This piece first appeared in the Atlantic as part of a forum on “Can Schools Be Fixed?” Education experts were asked to offer their reasons for optimism and pessimism going forward.
Reason for despair: Improved education is the key to the future for the U.S., as our economy depends on having a highly skilled workforce. While most people give lip service to the desire to improve schools in order to invest in the future, they often stop short of endorsing any significant changes in the schools. This reflects, in my opinion, two factors—an imperfect understanding of just how important quality schooling is for the country and complacency with the current situation. The complacency enters from the fact that the U.S. remains a wealthy country, leading to a sense that maybe it is alright just to keep going along as we are. From this complacency springs a myopia that is difficult to overcome but that could harm the future of the country.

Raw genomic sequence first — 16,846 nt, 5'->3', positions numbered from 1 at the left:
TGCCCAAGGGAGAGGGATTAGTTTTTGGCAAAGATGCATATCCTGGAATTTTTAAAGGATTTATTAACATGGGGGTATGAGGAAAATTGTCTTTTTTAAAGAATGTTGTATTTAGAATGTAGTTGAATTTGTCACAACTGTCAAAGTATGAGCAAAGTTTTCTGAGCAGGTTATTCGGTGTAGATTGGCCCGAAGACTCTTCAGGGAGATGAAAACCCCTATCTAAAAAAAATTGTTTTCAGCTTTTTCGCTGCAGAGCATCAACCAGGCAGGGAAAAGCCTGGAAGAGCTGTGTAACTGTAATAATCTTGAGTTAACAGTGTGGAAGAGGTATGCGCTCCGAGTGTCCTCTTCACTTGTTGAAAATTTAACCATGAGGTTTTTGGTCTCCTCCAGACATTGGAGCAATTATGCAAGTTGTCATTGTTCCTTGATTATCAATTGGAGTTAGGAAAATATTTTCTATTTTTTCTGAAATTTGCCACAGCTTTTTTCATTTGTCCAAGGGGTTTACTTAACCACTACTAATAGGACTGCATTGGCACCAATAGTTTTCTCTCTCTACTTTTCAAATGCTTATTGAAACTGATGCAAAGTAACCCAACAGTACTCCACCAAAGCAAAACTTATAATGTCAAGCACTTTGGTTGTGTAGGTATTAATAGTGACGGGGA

Reason for hope: Over the past five years, my sense of hope and optimism has actually overtaken despair with U.S. schools. First, there is now broad recognition that quality teachers can lead to revitalized schools that are competitive internationally. Second, there is a new willingness by legislatures in a majority of states to push actively for more flexibility in hiring, paying, and retaining teachers and for improved teacher evaluations so that we identify the teachers that we want to nurture and retain. By focusing attention on the effectiveness of teachers in raising student achievement, these progressive states are setting the stage for U.S. schools to climb out of their doldrums and to compete with the top schools around the developed countries of the world. For the first time in the past half century there appears to be a strong possibility that we will serve all of our students and that we will restore the strength of the U.S. workforce.
– Eric A. Hanushek
Eric A. Hanushek is senior fellow at the Hoover Institution of Stanford University